- Provide plants with adequate water during establishment. If weekly precipitation does not reach 1 inch, provide supplemental water to bring the total number to 1 inch/week.
- If possible, do not water newly planted trees or shrubs with sprinklers or overhead irrigation, which will keep foliage wet for long periods. Drip irrigation or hand watering is preferable.
- Irrigate during morning hours so that plants will have sufficient time to dry.
- Prevent and minimize stress to plant:
- Conduct regular soil and plant tissue analysis tests to determine if plants require supplemental nutrients. Otherwise, do not fertilize woody plants. Excessive fertilization results in succulent plant growth, which is highly susceptible to many pest and disease problems.
- Water plant(s) during periods of drought.
- Keep weeds and other vegetation from encroaching around the base of trees or shrubs to encourage air circulation among and light penetration to the lower branches.
- Apply a 1-2” layer of mulch around the base of trees and shrubs for weed control. Do not let mulch touch the bark of woody plants, as this may reduce aeration in the soil.
- Avoid wounding plants during cultivation.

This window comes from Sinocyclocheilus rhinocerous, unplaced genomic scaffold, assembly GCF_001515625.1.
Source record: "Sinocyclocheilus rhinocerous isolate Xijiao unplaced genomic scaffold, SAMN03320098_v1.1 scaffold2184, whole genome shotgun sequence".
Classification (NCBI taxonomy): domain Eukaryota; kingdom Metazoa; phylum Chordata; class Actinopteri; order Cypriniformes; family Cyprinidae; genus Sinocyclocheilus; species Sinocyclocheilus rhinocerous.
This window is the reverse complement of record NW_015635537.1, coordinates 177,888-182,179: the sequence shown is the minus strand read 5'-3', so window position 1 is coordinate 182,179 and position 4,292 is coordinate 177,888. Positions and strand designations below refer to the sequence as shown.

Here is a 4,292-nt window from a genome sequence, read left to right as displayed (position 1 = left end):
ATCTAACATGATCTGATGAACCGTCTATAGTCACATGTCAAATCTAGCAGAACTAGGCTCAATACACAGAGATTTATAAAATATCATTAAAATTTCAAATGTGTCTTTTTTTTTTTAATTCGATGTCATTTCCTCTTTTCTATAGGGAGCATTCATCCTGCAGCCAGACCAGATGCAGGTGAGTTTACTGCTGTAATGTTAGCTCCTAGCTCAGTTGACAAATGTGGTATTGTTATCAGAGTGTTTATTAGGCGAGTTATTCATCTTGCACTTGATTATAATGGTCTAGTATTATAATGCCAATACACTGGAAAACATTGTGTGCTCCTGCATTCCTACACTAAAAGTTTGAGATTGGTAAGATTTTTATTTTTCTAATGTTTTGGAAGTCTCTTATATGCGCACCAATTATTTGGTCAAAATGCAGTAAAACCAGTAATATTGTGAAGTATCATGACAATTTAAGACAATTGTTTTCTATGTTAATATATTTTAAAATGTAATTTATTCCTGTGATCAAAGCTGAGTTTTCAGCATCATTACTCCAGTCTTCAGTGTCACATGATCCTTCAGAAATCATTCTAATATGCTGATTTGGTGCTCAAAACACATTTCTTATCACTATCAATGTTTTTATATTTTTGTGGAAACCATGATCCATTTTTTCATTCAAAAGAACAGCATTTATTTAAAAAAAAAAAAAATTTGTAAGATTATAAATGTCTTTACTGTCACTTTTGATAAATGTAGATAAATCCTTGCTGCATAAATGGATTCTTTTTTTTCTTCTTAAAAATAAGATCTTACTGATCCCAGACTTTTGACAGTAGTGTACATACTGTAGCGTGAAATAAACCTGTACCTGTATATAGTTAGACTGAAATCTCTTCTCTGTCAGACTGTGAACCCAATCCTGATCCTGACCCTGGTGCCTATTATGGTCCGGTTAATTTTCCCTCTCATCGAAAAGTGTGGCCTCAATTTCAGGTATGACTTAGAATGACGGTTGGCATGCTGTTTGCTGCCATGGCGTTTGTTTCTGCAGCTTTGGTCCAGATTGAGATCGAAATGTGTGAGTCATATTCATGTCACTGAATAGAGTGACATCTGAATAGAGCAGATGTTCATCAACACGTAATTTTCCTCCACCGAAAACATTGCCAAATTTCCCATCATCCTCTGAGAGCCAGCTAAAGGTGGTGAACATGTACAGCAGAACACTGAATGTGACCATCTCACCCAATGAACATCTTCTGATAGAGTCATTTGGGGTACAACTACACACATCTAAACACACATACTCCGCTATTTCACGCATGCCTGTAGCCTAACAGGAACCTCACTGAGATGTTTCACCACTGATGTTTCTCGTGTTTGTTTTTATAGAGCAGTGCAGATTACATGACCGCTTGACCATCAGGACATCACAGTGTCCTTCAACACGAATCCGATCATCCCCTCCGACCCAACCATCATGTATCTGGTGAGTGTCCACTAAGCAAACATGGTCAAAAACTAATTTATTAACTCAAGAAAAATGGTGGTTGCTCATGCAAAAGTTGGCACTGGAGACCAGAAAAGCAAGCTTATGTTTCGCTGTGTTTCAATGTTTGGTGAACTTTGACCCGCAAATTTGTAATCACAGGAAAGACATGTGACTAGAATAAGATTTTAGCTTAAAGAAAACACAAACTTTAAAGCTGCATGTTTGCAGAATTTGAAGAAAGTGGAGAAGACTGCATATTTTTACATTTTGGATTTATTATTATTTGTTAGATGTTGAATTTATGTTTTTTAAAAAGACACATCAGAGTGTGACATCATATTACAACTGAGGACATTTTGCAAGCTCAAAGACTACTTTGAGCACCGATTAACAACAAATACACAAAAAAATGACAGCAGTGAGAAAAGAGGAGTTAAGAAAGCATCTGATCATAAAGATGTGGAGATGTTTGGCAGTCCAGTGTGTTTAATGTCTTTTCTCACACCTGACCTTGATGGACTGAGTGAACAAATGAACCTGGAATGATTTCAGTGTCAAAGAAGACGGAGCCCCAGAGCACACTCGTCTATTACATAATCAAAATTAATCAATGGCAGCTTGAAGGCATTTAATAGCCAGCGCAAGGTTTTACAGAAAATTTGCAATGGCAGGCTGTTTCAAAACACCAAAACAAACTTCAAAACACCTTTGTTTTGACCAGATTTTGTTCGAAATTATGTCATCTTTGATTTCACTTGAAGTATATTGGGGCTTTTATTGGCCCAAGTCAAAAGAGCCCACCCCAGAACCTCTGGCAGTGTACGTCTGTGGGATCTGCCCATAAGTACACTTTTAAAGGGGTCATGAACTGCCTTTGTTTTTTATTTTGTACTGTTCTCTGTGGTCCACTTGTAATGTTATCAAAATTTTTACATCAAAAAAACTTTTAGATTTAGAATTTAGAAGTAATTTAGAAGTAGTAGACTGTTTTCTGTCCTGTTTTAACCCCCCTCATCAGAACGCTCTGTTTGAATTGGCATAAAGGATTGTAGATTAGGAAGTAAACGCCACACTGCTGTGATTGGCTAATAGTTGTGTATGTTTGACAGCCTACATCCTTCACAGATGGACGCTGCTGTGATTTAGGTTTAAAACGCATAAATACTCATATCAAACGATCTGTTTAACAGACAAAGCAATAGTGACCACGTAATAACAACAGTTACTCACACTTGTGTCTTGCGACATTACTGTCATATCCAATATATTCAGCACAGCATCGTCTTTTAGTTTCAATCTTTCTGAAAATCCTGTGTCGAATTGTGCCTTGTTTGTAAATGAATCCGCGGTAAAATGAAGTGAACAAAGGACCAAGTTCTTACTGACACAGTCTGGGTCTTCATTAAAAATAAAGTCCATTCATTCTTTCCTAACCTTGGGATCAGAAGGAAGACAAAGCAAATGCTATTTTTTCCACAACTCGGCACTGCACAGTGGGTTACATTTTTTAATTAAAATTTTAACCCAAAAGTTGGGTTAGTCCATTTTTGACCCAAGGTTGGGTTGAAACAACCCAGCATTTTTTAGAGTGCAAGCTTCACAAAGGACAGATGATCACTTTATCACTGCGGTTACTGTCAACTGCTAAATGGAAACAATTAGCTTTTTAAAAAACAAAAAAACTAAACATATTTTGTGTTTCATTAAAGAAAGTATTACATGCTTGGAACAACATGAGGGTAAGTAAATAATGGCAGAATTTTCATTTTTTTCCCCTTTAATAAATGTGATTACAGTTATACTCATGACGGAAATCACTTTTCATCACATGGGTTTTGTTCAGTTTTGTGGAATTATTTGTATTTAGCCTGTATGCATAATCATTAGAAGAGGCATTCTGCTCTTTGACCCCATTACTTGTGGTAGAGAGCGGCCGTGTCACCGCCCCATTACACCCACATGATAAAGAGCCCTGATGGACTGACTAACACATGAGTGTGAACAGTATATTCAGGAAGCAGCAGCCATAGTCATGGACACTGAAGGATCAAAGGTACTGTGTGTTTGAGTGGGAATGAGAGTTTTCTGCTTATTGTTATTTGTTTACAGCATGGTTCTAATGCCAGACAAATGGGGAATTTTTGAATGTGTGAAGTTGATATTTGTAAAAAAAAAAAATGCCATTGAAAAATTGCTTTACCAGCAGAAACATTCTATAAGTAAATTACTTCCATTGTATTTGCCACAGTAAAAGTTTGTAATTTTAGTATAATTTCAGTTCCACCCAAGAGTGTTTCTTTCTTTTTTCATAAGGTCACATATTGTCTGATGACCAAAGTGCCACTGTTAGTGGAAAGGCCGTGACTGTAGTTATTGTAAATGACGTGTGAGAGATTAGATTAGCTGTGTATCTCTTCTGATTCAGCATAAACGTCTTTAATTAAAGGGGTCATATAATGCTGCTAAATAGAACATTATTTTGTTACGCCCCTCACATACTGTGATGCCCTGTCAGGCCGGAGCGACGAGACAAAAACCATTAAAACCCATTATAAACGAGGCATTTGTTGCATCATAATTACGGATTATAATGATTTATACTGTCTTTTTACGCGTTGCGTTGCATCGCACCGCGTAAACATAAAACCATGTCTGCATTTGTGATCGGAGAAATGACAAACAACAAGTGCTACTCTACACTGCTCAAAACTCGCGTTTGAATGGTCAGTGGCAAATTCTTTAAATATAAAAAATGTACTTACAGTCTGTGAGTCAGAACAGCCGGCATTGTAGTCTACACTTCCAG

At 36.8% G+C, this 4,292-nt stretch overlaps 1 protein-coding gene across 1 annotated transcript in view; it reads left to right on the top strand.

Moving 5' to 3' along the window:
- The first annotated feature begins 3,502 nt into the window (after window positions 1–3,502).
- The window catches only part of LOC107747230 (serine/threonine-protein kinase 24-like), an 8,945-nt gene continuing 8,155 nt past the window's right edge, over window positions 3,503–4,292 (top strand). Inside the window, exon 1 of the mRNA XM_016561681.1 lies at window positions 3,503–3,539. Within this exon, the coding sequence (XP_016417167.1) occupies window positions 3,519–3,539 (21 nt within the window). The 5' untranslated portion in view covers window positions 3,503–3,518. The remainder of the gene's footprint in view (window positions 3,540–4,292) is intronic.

- Avoid activities that will encourage succulent new growth of highly susceptible hosts:
- Maintain adequate fertility, but do not over-fertilize.
- Avoid excessive pruning or shearing, especially during spring and fall.
- Avoid excessive watering.
- Inspect trees and shrubs, especially those less than 5 years old, for symptoms of tip blight and dieback from February through May.
- Look for red to yellow shoot tips, which gradually become brown and necrotic throughout spring. Dead foliage is typically cast in May and June.
- Look for small lesions near the base of dead shoots and branches, which marks the transition between healthy and dead tissue. Use a hand lens to observe fruiting bodies on the surface of lesions.
Cultural control practices:
- During wet periods, avoid shearing and other operations that could facilitate spore dispersal and infection.
- If disease has been observed, remove infected limbs using proper pruning techniques:
- Prune plants during dry weather in summer after primary infection has occurred or in winter before new growth is produced in spring.
- Infected shoots and branches should be pruned back to live wood.
- Disinfect tools in between cuts.
- Pruned branches should be discarded or burned.
- Once the pathogen has become well established in/on the host, the specimen may need to be removed from the landscape.
- Fungicides are ineffective for Kabatina tip blight.